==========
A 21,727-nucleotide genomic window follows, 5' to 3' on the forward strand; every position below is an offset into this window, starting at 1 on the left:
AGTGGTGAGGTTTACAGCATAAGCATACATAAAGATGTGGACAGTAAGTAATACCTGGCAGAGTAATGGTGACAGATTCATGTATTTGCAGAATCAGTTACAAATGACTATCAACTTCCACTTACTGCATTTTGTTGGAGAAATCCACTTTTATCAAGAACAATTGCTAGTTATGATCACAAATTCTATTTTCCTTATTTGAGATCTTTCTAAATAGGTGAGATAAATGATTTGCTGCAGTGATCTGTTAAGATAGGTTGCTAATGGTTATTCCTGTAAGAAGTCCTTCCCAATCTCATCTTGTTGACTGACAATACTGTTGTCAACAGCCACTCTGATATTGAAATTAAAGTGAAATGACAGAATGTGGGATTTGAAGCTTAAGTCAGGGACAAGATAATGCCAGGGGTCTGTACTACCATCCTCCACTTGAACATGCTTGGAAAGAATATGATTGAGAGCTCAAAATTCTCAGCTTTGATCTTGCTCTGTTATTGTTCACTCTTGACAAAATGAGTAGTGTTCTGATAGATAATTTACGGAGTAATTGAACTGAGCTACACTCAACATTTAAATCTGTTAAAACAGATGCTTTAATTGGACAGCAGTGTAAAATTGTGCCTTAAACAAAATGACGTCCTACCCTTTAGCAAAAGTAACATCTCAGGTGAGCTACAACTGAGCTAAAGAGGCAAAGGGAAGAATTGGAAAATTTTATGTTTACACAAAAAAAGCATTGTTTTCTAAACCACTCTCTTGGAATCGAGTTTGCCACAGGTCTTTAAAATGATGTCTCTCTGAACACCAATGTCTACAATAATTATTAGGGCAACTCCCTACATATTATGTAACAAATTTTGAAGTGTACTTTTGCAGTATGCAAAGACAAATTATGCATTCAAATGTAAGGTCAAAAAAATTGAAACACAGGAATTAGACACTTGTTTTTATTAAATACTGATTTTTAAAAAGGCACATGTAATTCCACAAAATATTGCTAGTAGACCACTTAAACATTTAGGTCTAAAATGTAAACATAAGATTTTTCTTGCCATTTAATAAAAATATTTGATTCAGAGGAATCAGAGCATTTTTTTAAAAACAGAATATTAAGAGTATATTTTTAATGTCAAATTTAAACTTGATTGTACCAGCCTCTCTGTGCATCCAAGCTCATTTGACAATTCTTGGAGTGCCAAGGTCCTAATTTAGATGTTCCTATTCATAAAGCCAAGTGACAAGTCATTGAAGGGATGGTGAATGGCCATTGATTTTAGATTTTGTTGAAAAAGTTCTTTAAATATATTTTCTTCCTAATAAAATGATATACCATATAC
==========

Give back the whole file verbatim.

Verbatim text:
A 21,727-nucleotide genomic window follows, 5' to 3' on the forward strand; every position below is an offset into this window, starting at 1 on the left:
AGTGGTGAGGTTTACAGCATAAGCATACATAAAGATGTGGACAGTAAGTAATACCTGGCAGAGTAATGGTGACAGATTCATGTATTTGCAGAATCAGTTACAAATGACTATCAACTTCCACTTACTGCATTTTGTTGGAGAAATCCACTTTTATCAAGAACAATTGCTAGTTATGATCACAAATTCTATTTTCCTTATTTGAGATCTTTCTAAATAGGTGAGATAAATGATTTGCTGCAGTGATCTGTTAAGATAGGTTGCTAATGGTTATTCCTGTAAGAAGTCCTTCCCAATCTCATCTTGTTGACTGACAATACTGTTGTCAACAGCCACTCTGATATTGAAATTAAAGTGAAATGACAGAATGTGGGATTTGAAGCTTAAGTCAGGGACAAGATAATGCCAGGGGTCTGTACTACCATCCTCCACTTGAACATGCTTGGAAAGAATATGATTGAGAGCTCAAAATTCTCAGCTTTGATCTTGCTCTGTTATTGTTCACTCTTGACAAAATGAGTAGTGTTCTGATAGATAATTTACGGAGTAATTGAACTGAGCTACACTCAACATTTAAATCTGTTAAAACAGATGCTTTAATTGGACAGCAGTGTAAAATTGTGCCTTAAACAAAATGACGTCCTACCCTTTAGCAAAAGTAACATCTCAGGTGAGCTACAACTGAGCTAAAGAGGCAAAGGGAAGAATTGGAAAATTTTATGTTTACACAAAAAAAGCATTGTTTTCTAAACCACTCTCTTGGAATCGAGTTTGCCACAGGTCTTTAAAATGATGTCTCTCTGAACACCAATGTCTACAATAATTATTAGGGCAACTCCCTACATATTATGTAACAAATTTTGAAGTGTACTTTTGCAGTATGCAAAGACAAATTATGCATTCAAATGTAAGGTCAAAAAAATTGAAACACAGGAATTAGACACTTGTTTTTATTAAATACTGATTTTTAAAAAGGCACATGTAATTCCACAAAATATTGCTAGTAGACCACTTAAACATTTAGGTCTAAAATGTAAACATAAGATTTTTCTTGCCATTTAATAAAAATATTTGATTCAGAGGAATCAGAGCATTTTTTTAAAAACAGAATATTAAGAGTATATTTTTAATGTCAAATTTAAACTTGATTGTACCAGCCTCTCTGTGCATCCAAGCTCATTTGACAATTCTTGGAGTGCCAAGGTCCTAATTTAGATGTTCCTATTCATAAAGCCAAGTGACAAGTCATTGAAGGGATGGTGAATGGCCATTGATTTTAGATTTTGTTGAAAAAGTTCTTTAAATATATTTTCTTCCTAATAAAATGATATACCATATAC